By Chance
  2. Johnnie Says:
    How you gonna just make up a holdiay?!
  3. Rell Says:
    1.No, was always taught that it was about self-worth and not about god and kind of slap in the face of Christmas since it starts the day after.
    2. Not at all.
    3. In a way yes...
    4. No
  4. James Manning Says:

    In a way, aren't all holidays made up and a reflection of culture? Some have been around longer than others, but 100 years from now, will Kwanzaa really be just something someone made up?
  5. Johnnie Says:
    Yeah, I thought somebody would say something like that, James, but Kwanzaa is the only "holiday" I know of where somebody took a bunch of customs and concepts from a bunch of different places (African countries), mixed them all up together and called it something new. I see your point, of course, but it seems even more contrived than, say, Grandparents Day. Some religions (ok, all except Christianity…my bias) are made up, of course, but Kwanzaa is weird because it just fades into the ether after a few days, only to be reconstituted in 12 months. Now if it were attached to some kind of national or international black movement...
  6. James Manning Says:
    John, I guess I see Kwanzaa as more of a celebration of a culture more than I see it as a holiday.
  7. Malik Says:
    I'm pretty noncommital myself. I don't see anything negative in it, it's just one of those things that becomes what you make of it. My mom celebrates it, so my family participates in her celebration every year. I'm not too motivated by it though, because it doesn't have any particular connection to my faith or culture.
  8. Jaimie Says:
    1. Do you celebrate Kwanzaa? Why - Why not?

    No. I have only given it a fleeting thought, and then I think about all I still have to do for Christmas.
    2. Should Black folk feel obligated to celebrate Kwanzaa? No. There is no historical basis for Kwanzaa.
    3. Do you think Kwanzaa in contradictory towards Christian principles?

    Not really. But kind of. It's not anti-religious.
    4. Should the background of the man that invented Kwanzaa be a determining factor in whether to celebrate Kwanzaa?

    I read the book about African and African American history that Karenga wrote. I don't know much about the history of the man though. If he was a mass murderer in the past, it would probably make a difference whether I celebrated a holiday he created or not.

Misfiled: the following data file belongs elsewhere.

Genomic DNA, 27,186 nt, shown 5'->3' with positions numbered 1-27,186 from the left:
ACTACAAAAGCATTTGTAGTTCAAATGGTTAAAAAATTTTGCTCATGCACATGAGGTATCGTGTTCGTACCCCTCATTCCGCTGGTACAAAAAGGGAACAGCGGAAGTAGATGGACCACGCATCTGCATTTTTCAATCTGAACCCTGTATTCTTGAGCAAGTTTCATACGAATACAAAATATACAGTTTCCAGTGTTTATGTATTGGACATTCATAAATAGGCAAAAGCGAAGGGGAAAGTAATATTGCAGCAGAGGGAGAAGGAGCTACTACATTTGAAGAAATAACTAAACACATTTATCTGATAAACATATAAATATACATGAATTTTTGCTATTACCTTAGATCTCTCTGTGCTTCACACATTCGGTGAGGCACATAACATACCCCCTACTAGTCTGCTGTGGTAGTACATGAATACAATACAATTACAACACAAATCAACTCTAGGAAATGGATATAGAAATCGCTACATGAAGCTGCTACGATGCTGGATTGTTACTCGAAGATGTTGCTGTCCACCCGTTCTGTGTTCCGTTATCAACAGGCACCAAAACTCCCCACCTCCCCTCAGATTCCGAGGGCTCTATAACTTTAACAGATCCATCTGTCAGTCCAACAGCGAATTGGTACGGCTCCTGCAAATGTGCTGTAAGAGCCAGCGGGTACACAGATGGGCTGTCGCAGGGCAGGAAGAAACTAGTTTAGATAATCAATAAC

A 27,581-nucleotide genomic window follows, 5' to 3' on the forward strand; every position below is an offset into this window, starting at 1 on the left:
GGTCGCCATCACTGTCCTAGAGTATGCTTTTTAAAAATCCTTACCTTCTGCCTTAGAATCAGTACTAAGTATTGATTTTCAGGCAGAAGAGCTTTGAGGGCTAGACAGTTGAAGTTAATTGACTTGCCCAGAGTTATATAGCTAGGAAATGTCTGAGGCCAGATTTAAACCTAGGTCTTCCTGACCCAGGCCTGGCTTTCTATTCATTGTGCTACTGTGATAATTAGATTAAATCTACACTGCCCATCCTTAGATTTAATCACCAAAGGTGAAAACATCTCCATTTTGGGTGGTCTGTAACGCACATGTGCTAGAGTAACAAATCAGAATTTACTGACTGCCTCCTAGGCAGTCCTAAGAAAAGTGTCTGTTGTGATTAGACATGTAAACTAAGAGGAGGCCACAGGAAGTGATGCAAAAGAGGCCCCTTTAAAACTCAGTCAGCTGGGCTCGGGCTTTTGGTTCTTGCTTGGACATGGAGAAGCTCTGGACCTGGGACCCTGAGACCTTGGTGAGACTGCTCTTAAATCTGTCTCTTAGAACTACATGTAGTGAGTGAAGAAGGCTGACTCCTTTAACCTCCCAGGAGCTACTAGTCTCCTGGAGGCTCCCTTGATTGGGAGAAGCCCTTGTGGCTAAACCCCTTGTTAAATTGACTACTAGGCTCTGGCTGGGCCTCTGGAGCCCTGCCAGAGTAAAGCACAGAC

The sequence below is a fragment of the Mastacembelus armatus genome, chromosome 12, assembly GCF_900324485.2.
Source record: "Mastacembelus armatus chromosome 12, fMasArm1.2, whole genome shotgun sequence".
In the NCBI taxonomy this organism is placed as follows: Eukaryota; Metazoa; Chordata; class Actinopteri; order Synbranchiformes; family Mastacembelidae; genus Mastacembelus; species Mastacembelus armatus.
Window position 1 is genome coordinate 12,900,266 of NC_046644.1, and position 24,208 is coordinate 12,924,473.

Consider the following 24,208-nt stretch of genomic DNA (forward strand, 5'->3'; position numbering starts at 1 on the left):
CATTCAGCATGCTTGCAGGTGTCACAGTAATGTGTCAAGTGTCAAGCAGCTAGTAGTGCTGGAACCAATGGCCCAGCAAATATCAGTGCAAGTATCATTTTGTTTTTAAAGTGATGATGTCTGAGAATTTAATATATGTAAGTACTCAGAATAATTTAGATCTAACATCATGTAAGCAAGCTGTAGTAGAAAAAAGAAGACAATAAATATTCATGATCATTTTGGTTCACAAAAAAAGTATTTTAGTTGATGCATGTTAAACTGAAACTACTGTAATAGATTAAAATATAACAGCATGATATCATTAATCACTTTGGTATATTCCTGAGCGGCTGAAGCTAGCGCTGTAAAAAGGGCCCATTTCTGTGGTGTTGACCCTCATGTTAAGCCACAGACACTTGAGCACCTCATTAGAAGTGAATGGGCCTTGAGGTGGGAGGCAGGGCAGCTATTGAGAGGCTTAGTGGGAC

Good discussion starters!
  9. James Manning Says:

    That is where I come down with it. Cobb has a good post as his family were some of the first to celebrate Kwanzaa.


    I think people who look for something anti-Christian in it will find it. But I think there are those who can apply the principles of Kwanzaa to their faith. It just depends on the person. thanks.
  10. Just A Thought Says:
    Why in the world is a cultural holiday/celebration being confused with religous practices?

    I personally haven't gotten into Kwanzaa yet, but I think it's wonderful that we can reaffirm positive cultural values, especially right after Christmas.

    Kwanzaa is being touted as a "Black Christmas," or some sort of religous thing. This is crazy. It's also irritating to see a wonderful attempt to build a CULTURAL holiday being so greatly perverted. Of course there is a spiritual aspect, but only one that encourages you to reaffirm your own faith.

    How in the world can people (mostly outsiders, but some Black folks too) make fun of that? There's nothing in any principle of the Kwanzaa celebration that any normal/sane person can disagree with. Although somehow, we find a way to do so.

    Wonderful discussion. I really like this blog.
  11. Just A Thought Says:
    Also... at some point, ALL holiday were "fake." They all have to start at some point.
  12. Cynthia Says:
    1. Do you celebrate Kwanzaa? Why - Why not?
    Yes, I celebrate it. Because it is affirming blackness. I really like being around different types of black people. It's fabulous.